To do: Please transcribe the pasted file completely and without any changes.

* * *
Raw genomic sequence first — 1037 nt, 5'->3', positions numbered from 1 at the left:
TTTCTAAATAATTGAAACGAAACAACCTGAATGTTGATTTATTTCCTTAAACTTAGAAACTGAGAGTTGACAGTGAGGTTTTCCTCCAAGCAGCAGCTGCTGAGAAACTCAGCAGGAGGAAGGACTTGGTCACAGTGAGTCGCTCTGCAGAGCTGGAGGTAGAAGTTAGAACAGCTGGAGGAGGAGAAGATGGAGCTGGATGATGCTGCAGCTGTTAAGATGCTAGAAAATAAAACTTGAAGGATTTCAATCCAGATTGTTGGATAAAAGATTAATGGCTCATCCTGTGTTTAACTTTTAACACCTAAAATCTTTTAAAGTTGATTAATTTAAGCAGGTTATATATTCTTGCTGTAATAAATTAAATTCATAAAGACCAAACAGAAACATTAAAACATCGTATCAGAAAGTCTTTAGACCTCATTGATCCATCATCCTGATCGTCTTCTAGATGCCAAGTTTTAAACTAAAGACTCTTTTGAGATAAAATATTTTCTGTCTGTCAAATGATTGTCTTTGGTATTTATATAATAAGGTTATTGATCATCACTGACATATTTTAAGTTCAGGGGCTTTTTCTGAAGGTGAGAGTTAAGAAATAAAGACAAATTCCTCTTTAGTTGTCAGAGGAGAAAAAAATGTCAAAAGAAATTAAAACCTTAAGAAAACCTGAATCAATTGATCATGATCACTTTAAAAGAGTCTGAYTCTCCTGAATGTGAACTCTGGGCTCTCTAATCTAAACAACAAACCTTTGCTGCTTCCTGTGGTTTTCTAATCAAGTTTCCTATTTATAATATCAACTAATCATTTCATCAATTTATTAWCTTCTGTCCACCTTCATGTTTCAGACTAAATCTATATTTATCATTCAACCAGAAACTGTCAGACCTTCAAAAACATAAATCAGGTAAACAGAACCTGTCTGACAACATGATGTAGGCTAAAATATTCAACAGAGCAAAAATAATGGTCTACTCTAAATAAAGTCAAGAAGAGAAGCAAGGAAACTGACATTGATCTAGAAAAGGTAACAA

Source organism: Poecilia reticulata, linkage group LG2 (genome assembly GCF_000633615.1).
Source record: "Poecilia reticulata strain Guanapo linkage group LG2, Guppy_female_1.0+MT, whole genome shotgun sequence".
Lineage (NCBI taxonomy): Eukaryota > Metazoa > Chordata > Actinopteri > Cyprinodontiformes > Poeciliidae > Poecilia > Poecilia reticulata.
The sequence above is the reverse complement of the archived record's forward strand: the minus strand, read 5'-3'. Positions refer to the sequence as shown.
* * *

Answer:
Raw genomic sequence first — 1037 nt, 5'->3', positions numbered from 1 at the left:
TTTCTAAATAATTGAAACGAAACAACCTGAATGTTGATTTATTTCCTTAAACTTAGAAACTGAGAGTTGACAGTGAGGTTTTCCTCCAAGCAGCAGCTGCTGAGAAACTCAGCAGGAGGAAGGACTTGGTCACAGTGAGTCGCTCTGCAGAGCTGGAGGTAGAAGTTAGAACAGCTGGAGGAGGAGAAGATGGAGCTGGATGATGCTGCAGCTGTTAAGATGCTAGAAAATAAAACTTGAAGGATTTCAATCCAGATTGTTGGATAAAAGATTAATGGCTCATCCTGTGTTTAACTTTTAACACCTAAAATCTTTTAAAGTTGATTAATTTAAGCAGGTTATATATTCTTGCTGTAATAAATTAAATTCATAAAGACCAAACAGAAACATTAAAACATCGTATCAGAAAGTCTTTAGACCTCATTGATCCATCATCCTGATCGTCTTCTAGATGCCAAGTTTTAAACTAAAGACTCTTTTGAGATAAAATATTTTCTGTCTGTCAAATGATTGTCTTTGGTATTTATATAATAAGGTTATTGATCATCACTGACATATTTTAAGTTCAGGGGCTTTTTCTGAAGGTGAGAGTTAAGAAATAAAGACAAATTCCTCTTTAGTTGTCAGAGGAGAAAAAAATGTCAAAAGAAATTAAAACCTTAAGAAAACCTGAATCAATTGATCATGATCACTTTAAAAGAGTCTGAYTCTCCTGAATGTGAACTCTGGGCTCTCTAATCTAAACAACAAACCTTTGCTGCTTCCTGTGGTTTTCTAATCAAGTTTCCTATTTATAATATCAACTAATCATTTCATCAATTTATTAWCTTCTGTCCACCTTCATGTTTCAGACTAAATCTATATTTATCATTCAACCAGAAACTGTCAGACCTTCAAAAACATAAATCAGGTAAACAGAACCTGTCTGACAACATGATGTAGGCTAAAATATTCAACAGAGCAAAAATAATGGTCTACTCTAAATAAAGTCAAGAAGAGAAGCAAGGAAACTGACATTGATCTAGAAAAGGTAACAA

Source organism: Poecilia reticulata, linkage group LG2 (genome assembly GCF_000633615.1).
Source record: "Poecilia reticulata strain Guanapo linkage group LG2, Guppy_female_1.0+MT, whole genome shotgun sequence".
Lineage (NCBI taxonomy): Eukaryota > Metazoa > Chordata > Actinopteri > Cyprinodontiformes > Poeciliidae > Poecilia > Poecilia reticulata.
The sequence above is the reverse complement of the archived record's forward strand: the minus strand, read 5'-3'. Positions refer to the sequence as shown.